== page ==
A wholesome, down-home children’s book, with fine illustrations and a kid-friendly moral.


The Legend of Lizard Lick


A delightful folk tale for children about friendship, forgiveness and how Lizard Lick, N.C., got its name.

Matthews’ debut children’s book tells the story of the amusingly named little town of Lizard Lick, a real-life town in North Carolina. The true origins of the town’s name are shrouded in mystery (and may have something to do with moonshine and thirsty lizards), but Matthews invents a fun, imaginative folk-inspired version of its origin. Young Carson asks his grandfather, Papa Richard, how Lizard Lick got its funny name. Papa Richard tells that once, there were two types of folk living by Sweetwater Pond: the Lizards and the Frogs. On the edge of the pond, the Lizards were led by Mayor Walla and their police chief, Broadhead Billy; out on the lily pads, the Frogs of Frogville follow Mayor Hairy Frog and their own top cop, Bullfrogger. Harmony and friendship reign in Sweetwater Pond until a drought hits; as resources dwindle, the Frogs decide that the pond isn’t big enough for both them and the Lizards. To decide who will have ownership over the pond and who will have to leave, the Frogs challenge the Lizards to a sports competition, which includes events such as the long jump, a 10-meter run and a tug of war. The ensuing contest is sure to keep children on the edges of their seats, but the title might give the game away; as Papa Richard says, “It was because the lizards licked the frogs.” But Matthews’ tale isn’t about winners and losers, but about the power of forgiveness, the importance of sharing, and the good karma that comes from playing fair and square. The author’s easy-to-read, descriptive prose is accompanied by Taylor’s beautiful watercolor illustrations that colorfully and wonderfully develop the story’s world and characters. The Frogs and Lizards are rendered in exquisite detail, with humanlike expressions, while still retaining their animal qualities, and the backgrounds will give young readers a great sense of the North Carolina landscape.

A wholesome, down-home children’s book, with fine illustrations and a kid-friendly moral.

Pub Date: Feb. 5, 2013

ISBN: 978-1479382477

Page Count: 36

Publisher: CreateSpace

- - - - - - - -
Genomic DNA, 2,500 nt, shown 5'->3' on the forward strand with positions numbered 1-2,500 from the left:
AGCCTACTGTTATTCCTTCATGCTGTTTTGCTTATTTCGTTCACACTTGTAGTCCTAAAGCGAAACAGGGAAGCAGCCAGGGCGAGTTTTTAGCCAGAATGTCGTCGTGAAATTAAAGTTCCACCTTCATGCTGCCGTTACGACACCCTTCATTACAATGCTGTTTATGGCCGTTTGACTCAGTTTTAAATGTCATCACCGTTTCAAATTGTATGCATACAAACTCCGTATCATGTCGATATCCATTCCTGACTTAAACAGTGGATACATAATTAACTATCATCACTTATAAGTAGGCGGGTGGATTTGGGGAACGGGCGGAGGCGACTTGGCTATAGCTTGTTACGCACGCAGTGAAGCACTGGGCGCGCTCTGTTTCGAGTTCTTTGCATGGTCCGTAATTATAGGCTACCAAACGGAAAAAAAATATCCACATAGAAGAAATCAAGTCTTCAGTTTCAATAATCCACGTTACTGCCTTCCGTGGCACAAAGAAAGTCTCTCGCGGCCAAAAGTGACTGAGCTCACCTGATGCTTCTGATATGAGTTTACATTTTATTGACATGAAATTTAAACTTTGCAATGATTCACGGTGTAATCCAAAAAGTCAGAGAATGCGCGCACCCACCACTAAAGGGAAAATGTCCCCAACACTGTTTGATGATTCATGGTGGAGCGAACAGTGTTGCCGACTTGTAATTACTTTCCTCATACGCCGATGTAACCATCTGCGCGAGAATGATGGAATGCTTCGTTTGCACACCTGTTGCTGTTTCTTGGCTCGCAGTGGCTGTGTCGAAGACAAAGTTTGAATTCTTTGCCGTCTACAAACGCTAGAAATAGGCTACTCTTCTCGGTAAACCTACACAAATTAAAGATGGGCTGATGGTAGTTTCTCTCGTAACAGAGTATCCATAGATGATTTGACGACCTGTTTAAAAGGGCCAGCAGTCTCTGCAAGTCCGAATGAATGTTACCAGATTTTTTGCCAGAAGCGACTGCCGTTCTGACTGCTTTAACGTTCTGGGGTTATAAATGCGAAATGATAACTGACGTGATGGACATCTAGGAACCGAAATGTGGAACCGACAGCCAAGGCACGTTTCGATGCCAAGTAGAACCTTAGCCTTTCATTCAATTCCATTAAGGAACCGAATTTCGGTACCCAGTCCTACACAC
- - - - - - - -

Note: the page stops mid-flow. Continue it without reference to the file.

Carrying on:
Review Posted Online: June 20, 2013

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An unabashed love letter from mother.


From the Little Pookie series

A sweet celebration of the bond between a mother and her Pookie.

The eighth installment in this always charming series eschews the episodic drama and silliness of earlier outing such as Spooky Pookie (2015) in favor of a mom’s-eye-view celebration of her child and the time they spend together. There is, of course, nothing wrong with drama and silliness. But while the lack of conflict and plot in favor of unapologetic sentiment makes this book a quick read, that doesn’t make it any less endearing. The rhymed verse captures a mother’s wonder as she observes the many facets of her child’s personality: “Ah, Pookie. My little one. My funny one. My child. // Sometimes you are quiet. Sometimes you are wild.” On the simple joys of shared moments, she notes, “I love to go walking with you by my side. / I love when we sing when we go for a ride. // And I love just to watch as you think and you play. / The way that you are is a wonderful way.” Paired with author/illustrator Boynton’s irresistible renderings of a porcine mommy and her playful, snuggly little piglet, the result is impossible to fault. Whether quietly reading, running in a tiger suit, singing with mom in the car, ears flapping in the breeze, or enjoying the safety of mom’s embrace, Pookie’s appeal continues unabated.

An unabashed love letter from mother. (Board book. 1-4)

Pub Date: Dec. 4, 2018

ISBN: 978-1-5344-3723-4

Page Count: 18

Publisher: Little Simon/Simon & Schuster

Review Posted Online: Dec. 5, 2018

Kirkus Reviews Issue: Jan. 1, 2019

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The print version of a knee-slapping cumulative ditty.

In the song, Smith meets a donkey on the road. It is three-legged, and so a “wonky donkey” that, on further examination, has but one eye and so is a “winky wonky donkey” with a taste for country music and therefore a “honky-tonky winky wonky donkey,” and so on to a final characterization as a “spunky hanky-panky cranky stinky-dinky lanky honky-tonky winky wonky donkey.” A free musical recording (of this version, anyway—the author’s website hints at an adults-only version of the song) is available from the publisher and elsewhere online. Even though the book has no included soundtrack, the sly, high-spirited, eye patch–sporting donkey that grins, winks, farts, and clumps its way through the song on a prosthetic metal hoof in Cowley’s informal watercolors supplies comical visual flourishes for the silly wordplay. Look for ready guffaws from young audiences, whether read or sung, though those attuned to disability stereotypes may find themselves wincing instead or as well.

Hee haw. (Picture book. 5-7)

Pub Date: May 1, 2010

ISBN: 978-0-545-26124-1

Page Count: 26

Publisher: Scholastic

Review Posted Online: Dec. 29, 2018

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